The danger was over and the mother’s fear changed to joy.

 04. Image By Nghang Vũ.

The mother secretly watching the child and the snake could see that they were sharing milk and bread. They were talking like familiar friends and once Henry was even seen tapping the snake on the head with his spoon to rebuke or reprimand over something. Even then the snake remained very polite and obedient to the playful child. It was only when the child rose and bid good-bye to his friend that the mother was finally really relieved of her anxiety. The danger was over and her fear changed to joy. Innocence is the basis of true friendship, whether it is man or bird or beast.

The legendary Aztec god Quetzalcoatl was half bird and half snake.


05. Image By Youngku Lee.

We will ask why Henry described his friend as a bird when it was a snake. It was because of movements of snakes very much resembling the movements of birds, especially movements of the head and neck. Remember that the most ancient of birds originated from reptiles. Terra Dactyls were in fact crude huge reptiles with wings and feet and beak developed. In pre-historic times, birds had not differentiated much from reptiles. Still they share many common features like man sharing many common features with monkeys. The legendary Aztec god Quetzalcoatl was half bird and half snake, actually a plumed serpent. There indeed are plenty of snake birds in nature even today.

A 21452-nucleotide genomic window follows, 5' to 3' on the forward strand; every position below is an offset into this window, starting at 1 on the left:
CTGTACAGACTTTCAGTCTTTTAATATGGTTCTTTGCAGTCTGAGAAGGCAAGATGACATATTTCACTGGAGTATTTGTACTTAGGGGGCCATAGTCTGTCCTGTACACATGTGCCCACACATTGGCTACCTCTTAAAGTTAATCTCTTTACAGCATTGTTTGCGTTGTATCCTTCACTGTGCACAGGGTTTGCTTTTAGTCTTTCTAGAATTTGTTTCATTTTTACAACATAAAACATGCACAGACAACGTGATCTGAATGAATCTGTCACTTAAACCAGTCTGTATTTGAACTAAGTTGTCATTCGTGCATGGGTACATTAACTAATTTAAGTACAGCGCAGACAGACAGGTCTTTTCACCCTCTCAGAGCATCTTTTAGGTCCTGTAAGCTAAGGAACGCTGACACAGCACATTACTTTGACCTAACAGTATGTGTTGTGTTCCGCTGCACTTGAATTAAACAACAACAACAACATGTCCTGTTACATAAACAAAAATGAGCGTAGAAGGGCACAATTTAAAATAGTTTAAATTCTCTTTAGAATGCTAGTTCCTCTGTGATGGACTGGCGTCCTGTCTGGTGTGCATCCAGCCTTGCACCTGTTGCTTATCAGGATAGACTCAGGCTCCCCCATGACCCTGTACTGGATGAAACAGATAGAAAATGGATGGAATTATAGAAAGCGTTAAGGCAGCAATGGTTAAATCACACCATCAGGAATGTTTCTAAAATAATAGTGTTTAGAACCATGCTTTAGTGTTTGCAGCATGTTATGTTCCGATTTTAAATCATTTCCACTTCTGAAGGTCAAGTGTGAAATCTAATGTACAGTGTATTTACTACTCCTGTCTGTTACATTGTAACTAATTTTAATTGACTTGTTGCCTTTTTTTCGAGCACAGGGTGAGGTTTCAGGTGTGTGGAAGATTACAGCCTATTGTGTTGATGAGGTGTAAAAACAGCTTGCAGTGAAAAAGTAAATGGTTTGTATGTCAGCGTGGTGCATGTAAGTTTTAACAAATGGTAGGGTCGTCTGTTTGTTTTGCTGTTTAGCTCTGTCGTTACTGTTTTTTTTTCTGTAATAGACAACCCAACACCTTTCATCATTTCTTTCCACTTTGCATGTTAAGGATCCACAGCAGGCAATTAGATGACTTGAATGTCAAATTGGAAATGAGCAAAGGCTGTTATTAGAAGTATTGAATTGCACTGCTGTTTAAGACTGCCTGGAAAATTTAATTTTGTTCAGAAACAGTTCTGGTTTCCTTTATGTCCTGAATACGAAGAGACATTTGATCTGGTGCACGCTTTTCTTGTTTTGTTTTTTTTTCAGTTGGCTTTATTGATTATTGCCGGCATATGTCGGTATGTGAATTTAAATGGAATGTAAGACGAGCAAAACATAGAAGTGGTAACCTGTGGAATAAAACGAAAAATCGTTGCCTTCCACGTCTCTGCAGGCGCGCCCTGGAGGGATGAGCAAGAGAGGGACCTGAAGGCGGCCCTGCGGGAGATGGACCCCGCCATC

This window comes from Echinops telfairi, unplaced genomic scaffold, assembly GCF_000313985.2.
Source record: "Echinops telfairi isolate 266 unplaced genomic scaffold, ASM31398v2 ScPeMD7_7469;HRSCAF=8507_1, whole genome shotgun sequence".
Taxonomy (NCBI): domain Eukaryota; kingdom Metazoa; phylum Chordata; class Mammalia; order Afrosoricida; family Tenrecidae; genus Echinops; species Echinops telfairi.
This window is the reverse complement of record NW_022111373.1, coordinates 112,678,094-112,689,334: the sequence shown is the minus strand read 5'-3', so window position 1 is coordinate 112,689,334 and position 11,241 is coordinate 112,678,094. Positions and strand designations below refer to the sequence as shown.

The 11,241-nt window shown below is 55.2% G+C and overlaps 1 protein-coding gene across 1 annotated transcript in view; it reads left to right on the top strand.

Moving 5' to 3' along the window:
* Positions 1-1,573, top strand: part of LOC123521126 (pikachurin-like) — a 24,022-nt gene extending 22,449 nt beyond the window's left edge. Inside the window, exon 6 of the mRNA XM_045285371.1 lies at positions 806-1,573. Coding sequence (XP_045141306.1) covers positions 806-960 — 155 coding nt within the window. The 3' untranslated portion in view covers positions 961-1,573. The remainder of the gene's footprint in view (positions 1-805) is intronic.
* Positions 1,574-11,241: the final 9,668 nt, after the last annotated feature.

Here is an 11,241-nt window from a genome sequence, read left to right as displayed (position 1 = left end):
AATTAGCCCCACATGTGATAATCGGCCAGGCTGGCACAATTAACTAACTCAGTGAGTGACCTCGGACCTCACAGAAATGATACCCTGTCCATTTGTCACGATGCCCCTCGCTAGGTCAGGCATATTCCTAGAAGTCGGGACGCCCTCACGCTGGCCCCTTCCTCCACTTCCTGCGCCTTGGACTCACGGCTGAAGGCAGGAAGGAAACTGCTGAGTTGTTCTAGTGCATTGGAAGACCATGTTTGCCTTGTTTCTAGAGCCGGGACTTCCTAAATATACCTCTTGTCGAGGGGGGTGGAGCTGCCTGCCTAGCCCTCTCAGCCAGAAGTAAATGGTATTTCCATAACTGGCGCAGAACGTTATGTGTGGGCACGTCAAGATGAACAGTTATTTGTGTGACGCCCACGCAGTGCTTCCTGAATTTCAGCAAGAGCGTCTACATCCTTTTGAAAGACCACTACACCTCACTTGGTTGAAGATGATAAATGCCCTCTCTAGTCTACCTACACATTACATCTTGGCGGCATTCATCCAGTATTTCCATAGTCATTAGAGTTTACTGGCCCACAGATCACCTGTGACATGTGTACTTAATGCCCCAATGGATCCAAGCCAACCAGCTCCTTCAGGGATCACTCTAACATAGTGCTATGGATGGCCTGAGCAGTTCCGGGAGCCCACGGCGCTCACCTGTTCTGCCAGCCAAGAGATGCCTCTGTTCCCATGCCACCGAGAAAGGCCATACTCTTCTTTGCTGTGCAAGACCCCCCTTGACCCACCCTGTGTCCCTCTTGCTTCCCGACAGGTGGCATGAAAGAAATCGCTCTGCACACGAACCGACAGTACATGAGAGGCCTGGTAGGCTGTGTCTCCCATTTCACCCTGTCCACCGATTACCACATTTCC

06. Image By Nel Botha.

First published on: 02 December 2019
 
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Pictures Courtesy: Pixabay
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Image Credits:


About the Author P. S. Remesh Chandran:


07. Author Profile Of P S Remesh Chandran By Sahyadri Archives.

Editor of Sahyadri Books & Bloom Books, Trivandrum. Author of several books in English and in Malayalam. And also author of Swan: The Intelligent Picture Book. Born and brought up in the beautiful village of Nanniyode in the Sahya Mountain Valley in Trivandrum, in Kerala. Father British Council trained English teacher and Mother University educated. Matriculation with distinction and Pre Degree Studies in Science with National Merit Scholarship. Discontinued Diploma studies in Electronics and entered politics. Unmarried and single.

Face Book: https://www.facebook.com/psremeshchandra.trivandrum
Twitter: https://twitter.com/PSRemeshChandra
You Tube: http://www.youtube.com/user/bloombooks/videos
Blog: http://sahyadribooks-remesh.blogspot.com/
Site: https://sites.google.com/site/timeuponmywindowsill/
E-Mail: bloombookstvm@gmail.com

Post: P. S. Remesh Chandran, Editor, Sahyadri Books, Trivandrum, Padmalayam, Nanniyode, Pacha Post, Trivandrum- 695562, Kerala State, South India.

Tags:


Children’s Literature, Free Student Notes, English Essays Articles Literature, Man Bird Beast Relations, Mary Lamb, The Child And The Snake,